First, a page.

Keeping a perspective of gratitude is a hard lesson in life – one that many adults have not even mastered. But instilling the practice of being thankful in our children is a habit that will benefit them throughout their life: people who hold a worldview of being thankful tend to report more contentment and also tend to cope better with life’s challenges.

There are several tips for teaching your children the art of being grateful, but the most influential (and perhaps most challenging) method for developing this habit in your children is by example. Cliché as it may sound, children are keen observers of their parents’ attitude and outlook. If they hear more grumbling and complaining than appreciation, they are likely to develop this pattern themselves.


Thanksgiving is a great time to introduce traditions around being thankful, but I would encourage you to look at this season as a jumping-off point. Think about incorporating some of these ideas into the rest of the year. A child will not learn about being thankful by a couple rituals that they take part in once a year. It will need to become a part of their daily practice in order to really take root in their way of thinking.

1. Serve others – try to find ways that your children can take part in helping others. Volunteering at a soup kitchen, feeding the homeless, or sponsoring a foster child for Christmas are all great ways to teach your child about perspective.
2. Affirm each other – Children (and adults) have a hard time being thankful when they are running on empty emotionally. Make sure that you are building them up each day so that a lack of self-esteem does not hinder their ability to be thankful. Consider doing a short round of affirmations for your children at every meal.
3. Take a perspective-building service trip. It can be easy for kids to lose perspective living in Orange County. We live in the land of privilege, and even those of us battered by the recent financial storm are still some of the wealthiest people on earth. Just several hours from our country’s borders, people are living in abject poverty. When your kids are old enough, take them on a house-building trip, or get involved in a service project in a place beyond the “orange curtain”.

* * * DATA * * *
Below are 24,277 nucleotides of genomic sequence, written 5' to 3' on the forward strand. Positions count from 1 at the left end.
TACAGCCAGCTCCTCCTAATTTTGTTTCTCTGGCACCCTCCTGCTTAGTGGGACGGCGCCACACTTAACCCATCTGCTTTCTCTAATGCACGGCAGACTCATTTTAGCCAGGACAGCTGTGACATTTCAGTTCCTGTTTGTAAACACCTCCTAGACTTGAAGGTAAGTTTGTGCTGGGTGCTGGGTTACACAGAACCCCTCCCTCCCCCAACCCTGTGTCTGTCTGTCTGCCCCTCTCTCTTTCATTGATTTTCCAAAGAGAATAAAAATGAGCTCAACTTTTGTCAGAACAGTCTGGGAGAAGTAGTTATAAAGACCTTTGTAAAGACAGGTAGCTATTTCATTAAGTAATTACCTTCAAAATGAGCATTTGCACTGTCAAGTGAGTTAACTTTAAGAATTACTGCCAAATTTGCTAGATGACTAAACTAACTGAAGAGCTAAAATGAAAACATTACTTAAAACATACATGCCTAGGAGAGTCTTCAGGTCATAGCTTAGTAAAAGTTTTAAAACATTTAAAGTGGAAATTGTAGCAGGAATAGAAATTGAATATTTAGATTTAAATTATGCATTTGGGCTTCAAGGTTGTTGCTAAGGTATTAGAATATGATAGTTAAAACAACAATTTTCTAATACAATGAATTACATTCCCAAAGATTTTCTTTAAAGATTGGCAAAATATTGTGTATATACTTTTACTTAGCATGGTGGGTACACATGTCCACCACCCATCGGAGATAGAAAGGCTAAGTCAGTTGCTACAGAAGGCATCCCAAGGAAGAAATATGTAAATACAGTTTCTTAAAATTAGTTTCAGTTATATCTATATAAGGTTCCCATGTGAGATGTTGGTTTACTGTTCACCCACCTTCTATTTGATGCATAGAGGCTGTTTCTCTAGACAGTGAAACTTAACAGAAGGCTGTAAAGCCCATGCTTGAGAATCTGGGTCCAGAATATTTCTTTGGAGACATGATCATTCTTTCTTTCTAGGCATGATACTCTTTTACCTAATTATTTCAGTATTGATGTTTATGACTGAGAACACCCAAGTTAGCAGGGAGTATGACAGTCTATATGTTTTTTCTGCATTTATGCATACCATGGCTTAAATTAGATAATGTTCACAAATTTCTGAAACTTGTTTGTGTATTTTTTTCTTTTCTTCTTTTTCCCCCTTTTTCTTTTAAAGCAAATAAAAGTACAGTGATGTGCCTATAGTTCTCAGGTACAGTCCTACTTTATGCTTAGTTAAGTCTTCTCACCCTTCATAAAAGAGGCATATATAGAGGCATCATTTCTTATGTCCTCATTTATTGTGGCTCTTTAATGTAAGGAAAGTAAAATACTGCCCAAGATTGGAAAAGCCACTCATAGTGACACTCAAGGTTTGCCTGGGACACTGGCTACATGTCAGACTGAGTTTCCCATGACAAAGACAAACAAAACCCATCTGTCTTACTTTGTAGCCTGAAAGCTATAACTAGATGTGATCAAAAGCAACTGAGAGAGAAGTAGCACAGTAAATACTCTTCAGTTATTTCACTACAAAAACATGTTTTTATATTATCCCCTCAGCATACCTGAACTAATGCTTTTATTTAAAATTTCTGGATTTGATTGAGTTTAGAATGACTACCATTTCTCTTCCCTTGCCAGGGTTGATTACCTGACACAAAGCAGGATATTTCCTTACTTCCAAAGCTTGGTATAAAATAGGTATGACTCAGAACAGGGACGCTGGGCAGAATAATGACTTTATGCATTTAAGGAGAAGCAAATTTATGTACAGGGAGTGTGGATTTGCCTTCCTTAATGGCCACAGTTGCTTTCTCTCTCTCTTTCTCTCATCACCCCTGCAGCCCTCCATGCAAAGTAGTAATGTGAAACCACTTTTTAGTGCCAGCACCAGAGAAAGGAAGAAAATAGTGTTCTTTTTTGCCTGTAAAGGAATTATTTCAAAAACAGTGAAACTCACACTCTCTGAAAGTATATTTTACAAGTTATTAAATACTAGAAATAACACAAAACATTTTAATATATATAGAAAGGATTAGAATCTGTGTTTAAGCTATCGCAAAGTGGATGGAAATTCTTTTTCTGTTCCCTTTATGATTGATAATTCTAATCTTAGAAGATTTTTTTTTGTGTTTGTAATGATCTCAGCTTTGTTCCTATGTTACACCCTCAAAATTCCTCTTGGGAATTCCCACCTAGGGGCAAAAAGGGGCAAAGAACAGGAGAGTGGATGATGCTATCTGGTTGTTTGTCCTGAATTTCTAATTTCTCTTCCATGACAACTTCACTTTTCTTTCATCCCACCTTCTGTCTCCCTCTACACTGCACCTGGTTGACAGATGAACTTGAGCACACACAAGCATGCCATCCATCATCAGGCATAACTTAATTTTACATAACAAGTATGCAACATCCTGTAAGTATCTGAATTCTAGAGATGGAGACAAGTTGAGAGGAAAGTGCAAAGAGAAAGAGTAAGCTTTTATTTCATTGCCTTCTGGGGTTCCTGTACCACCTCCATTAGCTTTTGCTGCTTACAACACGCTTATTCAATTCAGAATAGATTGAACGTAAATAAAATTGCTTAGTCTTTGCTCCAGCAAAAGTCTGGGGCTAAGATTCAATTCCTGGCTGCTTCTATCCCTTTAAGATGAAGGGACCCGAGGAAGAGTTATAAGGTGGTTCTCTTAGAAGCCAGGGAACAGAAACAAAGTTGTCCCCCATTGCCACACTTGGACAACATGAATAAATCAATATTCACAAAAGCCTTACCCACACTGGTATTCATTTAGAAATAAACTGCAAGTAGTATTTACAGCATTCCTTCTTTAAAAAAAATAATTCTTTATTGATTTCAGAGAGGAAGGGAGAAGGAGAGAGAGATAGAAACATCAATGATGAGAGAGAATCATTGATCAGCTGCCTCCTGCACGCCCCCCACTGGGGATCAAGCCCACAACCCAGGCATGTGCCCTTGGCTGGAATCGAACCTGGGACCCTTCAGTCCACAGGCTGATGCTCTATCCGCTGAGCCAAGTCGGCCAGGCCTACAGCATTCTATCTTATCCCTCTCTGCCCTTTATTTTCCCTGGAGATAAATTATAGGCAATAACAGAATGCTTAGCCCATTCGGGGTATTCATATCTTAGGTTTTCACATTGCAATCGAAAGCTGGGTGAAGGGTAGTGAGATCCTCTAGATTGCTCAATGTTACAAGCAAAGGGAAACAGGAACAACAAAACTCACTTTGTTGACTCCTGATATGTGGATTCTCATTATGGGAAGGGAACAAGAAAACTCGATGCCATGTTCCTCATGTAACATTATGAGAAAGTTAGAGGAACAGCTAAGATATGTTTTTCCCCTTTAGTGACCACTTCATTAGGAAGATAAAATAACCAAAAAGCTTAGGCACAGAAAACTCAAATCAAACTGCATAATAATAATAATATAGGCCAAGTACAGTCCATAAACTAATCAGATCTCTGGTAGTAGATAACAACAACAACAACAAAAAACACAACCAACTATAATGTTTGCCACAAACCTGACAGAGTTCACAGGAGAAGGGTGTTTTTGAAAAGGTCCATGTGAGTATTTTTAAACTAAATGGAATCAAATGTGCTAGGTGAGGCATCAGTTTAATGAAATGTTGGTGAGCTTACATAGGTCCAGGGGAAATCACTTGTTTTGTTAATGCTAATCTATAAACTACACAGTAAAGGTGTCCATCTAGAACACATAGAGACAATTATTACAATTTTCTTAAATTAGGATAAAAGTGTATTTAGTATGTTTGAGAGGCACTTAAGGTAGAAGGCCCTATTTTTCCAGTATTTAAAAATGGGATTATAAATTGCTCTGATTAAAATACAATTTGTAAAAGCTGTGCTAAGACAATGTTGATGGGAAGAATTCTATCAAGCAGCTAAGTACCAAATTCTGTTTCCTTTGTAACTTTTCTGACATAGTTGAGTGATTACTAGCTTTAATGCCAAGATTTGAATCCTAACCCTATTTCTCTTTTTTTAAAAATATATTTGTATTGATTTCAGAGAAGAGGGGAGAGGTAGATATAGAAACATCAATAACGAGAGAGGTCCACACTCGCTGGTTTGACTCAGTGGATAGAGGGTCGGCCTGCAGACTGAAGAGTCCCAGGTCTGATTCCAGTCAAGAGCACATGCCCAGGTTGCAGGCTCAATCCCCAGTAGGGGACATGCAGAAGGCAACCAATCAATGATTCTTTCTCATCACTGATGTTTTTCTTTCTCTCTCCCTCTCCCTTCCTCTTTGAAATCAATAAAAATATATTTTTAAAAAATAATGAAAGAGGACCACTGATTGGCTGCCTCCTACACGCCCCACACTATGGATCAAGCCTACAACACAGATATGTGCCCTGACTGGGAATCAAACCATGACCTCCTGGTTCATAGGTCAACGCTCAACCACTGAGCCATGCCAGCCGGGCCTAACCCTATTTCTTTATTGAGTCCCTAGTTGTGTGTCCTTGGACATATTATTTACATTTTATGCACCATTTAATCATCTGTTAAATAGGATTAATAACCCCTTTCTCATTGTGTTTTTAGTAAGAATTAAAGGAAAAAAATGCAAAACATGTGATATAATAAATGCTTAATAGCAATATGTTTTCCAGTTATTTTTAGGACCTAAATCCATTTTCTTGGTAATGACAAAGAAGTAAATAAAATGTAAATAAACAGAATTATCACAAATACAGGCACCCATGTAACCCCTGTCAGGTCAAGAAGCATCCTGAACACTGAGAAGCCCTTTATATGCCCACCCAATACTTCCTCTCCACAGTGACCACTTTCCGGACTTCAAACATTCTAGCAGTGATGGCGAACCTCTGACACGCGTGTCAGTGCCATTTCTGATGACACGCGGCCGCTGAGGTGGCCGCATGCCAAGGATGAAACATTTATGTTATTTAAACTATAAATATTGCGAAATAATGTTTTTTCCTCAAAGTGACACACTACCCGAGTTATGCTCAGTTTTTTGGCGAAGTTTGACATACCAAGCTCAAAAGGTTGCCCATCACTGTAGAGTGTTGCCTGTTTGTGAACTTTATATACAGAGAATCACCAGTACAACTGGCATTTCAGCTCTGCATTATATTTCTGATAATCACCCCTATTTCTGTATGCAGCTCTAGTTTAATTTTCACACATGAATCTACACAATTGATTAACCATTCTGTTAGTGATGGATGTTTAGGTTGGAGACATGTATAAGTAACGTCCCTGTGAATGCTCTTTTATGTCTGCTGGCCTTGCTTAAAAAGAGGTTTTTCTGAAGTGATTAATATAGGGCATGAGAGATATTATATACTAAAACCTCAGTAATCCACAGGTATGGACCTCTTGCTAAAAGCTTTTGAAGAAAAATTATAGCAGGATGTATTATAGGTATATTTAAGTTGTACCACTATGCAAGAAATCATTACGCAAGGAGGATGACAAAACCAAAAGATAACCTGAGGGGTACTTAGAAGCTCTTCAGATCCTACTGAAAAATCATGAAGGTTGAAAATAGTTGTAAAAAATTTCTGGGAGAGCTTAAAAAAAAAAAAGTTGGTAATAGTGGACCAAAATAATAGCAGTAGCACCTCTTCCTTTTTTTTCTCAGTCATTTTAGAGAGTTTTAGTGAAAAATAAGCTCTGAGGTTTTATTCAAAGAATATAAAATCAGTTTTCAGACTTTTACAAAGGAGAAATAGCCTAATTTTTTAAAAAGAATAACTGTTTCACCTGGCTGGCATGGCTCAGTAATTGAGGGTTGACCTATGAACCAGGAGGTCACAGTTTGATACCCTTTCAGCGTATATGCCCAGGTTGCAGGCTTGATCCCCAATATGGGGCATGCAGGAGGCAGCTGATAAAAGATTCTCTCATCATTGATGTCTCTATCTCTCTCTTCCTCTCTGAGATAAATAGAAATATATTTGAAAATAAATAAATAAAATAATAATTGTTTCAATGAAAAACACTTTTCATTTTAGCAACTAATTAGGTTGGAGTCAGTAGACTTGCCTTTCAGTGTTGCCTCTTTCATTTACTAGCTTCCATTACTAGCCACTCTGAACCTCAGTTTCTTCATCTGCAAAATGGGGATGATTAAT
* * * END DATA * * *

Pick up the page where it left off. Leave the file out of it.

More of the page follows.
4. Make your children earn things. Children who are given everything they want will have a harder time being thankful for what they have. Use age-appropriate techniques to allow kids to work for the things they want, whether it be a week of chores for a new game, or a part-time job to help pay for their car. Help your kids see the value in the things they have.
5. Regularly keep a list of things you are thankful for. A daily gratitude journal is a great habit, and something that your family could institute at the end of each day. Stopping to reflect on life’s blessings will help keep you and your children more positive and content.
6. Model saying thank you for the little things. Show your children that you don’t take the small stuff for granted. Thank your spouse for what they do each day. Thank the service people around you. Thank your child’s teacher. Give your child the example of a life that is led by appreciating others.

Gratitude unlocks the fullness of life. It turns what we have into enough, and more. It turns denial into acceptance, chaos to order, confusion to clarity. It can turn a meal into a feast, a house into a home, a stranger into a friend. Gratitude makes sense of our past, brings peace for today, and creates a vision for tomorrow.
– Melody Beattie

Tell me: Do you have any special traditions for highlighting an attitude of thankfulness at Thanksgiving?  How do you maintain this value throughout the year?